Manifesting the Life of Jesus

7 01 2008

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Flywheel Recommendation

18 12 2007

flywheel.jpgI joyfully recommend this little movie (now out on DVD) about a used car salesman that repents of his godless ways and starts really living for the Lord.  

Yes, cinematically it is well below Hollywood standards. But it makes up for that lack by excelling in more important standards, Christian standards.  

The movie is an earlier project from the same church that made “Facing the Giants” (which I also enjoyed). 

The only criticism I have for both of these movies is that they teach that God grants prosperity and/or success to those who live for Him – the obvious, worldly type.





10 Truths that Transformed My Life

30 08 2007

me-haley1_1.jpg1. God is real.

2. God has revealed Himself.

3. The Bible is God’s Word.

4. Choices have consequences.

5. I am responsible for the consequences of my own decisions.

6. I am lost without Christ.

7. Jesus died for me.

8. I must believe to be saved.

9. Not doing what I know I should is sin (James 4:17).

10. Without love I am nothing (1 Corinthians 13:1-3).





Talk about Blind Faith…

9 07 2007

fail.jpgStylish certainties continue to fall under the weight of evidence.

The secular crowd fancies any alternative to the tried and true Christian worldview as automatically superior. They place their faith in theories and methods built on atheistic presuppositions and then look the other way as society disintegrates in direct proportion to the adoption of their ideologies.

 When will they realize that even small departures from the truth about the sinful nature of man and God’s gracious solution to that nature cannot be ignored without harmful consequences? Sadly, they continue to believe things like “positive reinforcement and praise” are superior to biblical training and discipline.

Even those who perceive the problems remain unable or unwilling to see the cause. For example:

Don Chance, a finance professor at Louisiana State University, says it dawned on him last spring. The semester was ending, and as usual, students were making a pilgrimage to his office, asking for the extra points needed to lift their grades to A’s.

“They felt so entitled,” he recalls, “and it just hit me. We can blame Mr. Rogers.” Fred Rogers, the late TV icon, told several generations of children that they were “special” just for being whoever they were. He meant well, and he was a sterling role model in many ways. But what often got lost in his self-esteem-building patter was the idea that being special comes from working hard and having high expectations for yourself.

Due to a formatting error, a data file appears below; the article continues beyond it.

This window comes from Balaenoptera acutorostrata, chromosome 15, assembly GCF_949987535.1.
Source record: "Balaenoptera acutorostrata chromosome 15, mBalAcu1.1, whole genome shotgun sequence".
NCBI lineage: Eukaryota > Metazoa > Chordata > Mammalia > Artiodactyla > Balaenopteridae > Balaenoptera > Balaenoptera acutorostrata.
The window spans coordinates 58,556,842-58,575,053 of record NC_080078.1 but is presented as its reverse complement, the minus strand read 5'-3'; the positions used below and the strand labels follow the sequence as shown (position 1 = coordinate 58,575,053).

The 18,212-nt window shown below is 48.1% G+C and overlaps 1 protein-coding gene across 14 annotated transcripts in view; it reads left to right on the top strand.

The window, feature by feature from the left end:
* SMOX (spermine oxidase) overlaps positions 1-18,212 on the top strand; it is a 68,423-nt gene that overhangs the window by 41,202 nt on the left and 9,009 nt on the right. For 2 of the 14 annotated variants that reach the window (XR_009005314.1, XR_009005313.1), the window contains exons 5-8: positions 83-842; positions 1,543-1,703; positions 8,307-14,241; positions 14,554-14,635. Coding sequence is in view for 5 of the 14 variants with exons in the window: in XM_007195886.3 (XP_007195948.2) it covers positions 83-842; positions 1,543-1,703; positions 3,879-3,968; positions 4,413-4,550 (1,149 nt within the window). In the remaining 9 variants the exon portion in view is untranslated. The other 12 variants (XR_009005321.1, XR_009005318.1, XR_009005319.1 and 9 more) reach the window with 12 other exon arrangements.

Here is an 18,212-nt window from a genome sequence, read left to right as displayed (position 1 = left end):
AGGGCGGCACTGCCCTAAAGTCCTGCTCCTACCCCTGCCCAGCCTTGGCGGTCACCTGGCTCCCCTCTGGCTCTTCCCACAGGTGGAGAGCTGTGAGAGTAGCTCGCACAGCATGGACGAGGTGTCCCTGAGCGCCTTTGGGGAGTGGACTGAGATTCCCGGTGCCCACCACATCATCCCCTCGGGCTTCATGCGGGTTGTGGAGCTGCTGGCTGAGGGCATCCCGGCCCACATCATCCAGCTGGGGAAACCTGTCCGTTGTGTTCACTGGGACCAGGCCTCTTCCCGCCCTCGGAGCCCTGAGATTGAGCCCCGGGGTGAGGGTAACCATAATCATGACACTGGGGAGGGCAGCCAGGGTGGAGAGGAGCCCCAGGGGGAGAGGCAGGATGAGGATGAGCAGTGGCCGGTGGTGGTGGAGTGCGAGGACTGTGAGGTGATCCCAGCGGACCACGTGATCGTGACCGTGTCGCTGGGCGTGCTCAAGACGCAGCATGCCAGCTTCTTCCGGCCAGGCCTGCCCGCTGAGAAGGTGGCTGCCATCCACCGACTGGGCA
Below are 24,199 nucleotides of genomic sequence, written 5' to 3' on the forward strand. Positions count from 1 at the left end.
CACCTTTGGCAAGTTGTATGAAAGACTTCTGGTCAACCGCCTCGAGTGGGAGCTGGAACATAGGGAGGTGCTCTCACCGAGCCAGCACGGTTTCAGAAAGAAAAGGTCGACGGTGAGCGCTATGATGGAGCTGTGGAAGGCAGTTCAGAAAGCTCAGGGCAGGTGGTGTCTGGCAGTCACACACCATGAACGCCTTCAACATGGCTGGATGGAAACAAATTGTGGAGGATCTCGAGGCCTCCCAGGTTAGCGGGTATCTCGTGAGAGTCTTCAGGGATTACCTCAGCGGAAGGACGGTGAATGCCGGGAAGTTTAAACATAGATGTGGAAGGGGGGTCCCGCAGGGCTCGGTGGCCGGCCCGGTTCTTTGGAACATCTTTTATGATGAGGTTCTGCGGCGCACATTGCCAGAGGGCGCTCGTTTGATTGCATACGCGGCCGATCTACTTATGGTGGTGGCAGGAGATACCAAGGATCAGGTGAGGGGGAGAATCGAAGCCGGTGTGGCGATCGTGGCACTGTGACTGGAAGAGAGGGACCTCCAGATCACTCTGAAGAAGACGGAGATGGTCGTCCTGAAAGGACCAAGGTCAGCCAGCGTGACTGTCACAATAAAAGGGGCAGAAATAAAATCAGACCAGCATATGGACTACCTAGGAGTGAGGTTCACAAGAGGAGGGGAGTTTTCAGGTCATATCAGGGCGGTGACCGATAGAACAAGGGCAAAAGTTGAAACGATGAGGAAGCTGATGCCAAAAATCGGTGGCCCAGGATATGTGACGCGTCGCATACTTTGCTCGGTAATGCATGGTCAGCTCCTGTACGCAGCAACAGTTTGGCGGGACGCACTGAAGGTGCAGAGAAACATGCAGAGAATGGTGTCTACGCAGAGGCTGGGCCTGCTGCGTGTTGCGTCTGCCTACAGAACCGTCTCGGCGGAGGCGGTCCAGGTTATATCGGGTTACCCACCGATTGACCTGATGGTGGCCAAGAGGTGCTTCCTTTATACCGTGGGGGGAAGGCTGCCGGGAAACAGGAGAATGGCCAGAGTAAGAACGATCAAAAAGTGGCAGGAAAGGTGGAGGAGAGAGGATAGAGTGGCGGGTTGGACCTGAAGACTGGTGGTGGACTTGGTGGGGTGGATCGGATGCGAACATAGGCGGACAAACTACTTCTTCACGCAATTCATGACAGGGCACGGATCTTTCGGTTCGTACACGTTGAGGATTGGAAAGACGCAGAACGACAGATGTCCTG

Now Mr. Rogers, like Dr. Spock before him, has been targeted for re-evaluation. And he’s not the only one. As educators and researchers struggle to define the new parameters of parenting, circa 2007, some are revisiting the language of child ego-boosting. What are the downsides of telling kids they’re special? Is it a mistake to have children call us by our first names? When we focus all conversations on our children’s lives, are we denying them the insights found when adults talk about adult things?

Some are calling for a recalibration of the mind-sets and catch-phrases that have taken hold in recent decades. Among the expressions now being challenged:

“You’re special.” On the Yahoo Answers Web site, a discussion thread about Mr. Rogers begins with this posting: “Mr. Rogers spent years telling little creeps that he liked them just the way they were. He should have been telling them there was a lot of room for improvement. … Nice as he was, and as good as his intentions may have been, he did a disservice.” Signs of narcissism among college students have been rising for 25 years, according to a recent study led by a San Diego State University psychologist. Obviously, Mr. Rogers alone can’t be blamed for this. But as Prof. Chance sees it, “he’s representative of a culture of excessive doting.”

Prof. Chance teaches many Asian-born students, and says they accept whatever grade they’re given; they see B’s and C’s as an indication that they must work harder, and that their elders assessed them accurately. They didn’t grow up with Mr. Rogers or anyone else telling them they were born special.

By contrast, American students often view lower grades as a reason to “hit you up for an A because they came to class and feel they worked hard,” says Prof. Chance. He wishes more parents would offer kids this perspective: “The world owes you nothing. You have to work and compete. If you want to be special, you’ll have to prove it.”

“They’re just children.” When kids are rude, self-absorbed or disrespectful, some parents allow or endure it by saying, “Well, they’re just children.” The phrase is a worthy one when it’s applied to a teachable moment, such as telling kids not to stick their fingers in electrical sockets. But as an excuse or as justification for unacceptable behavior, “They’re just children” is just misguided. (See full story on WSJ.com)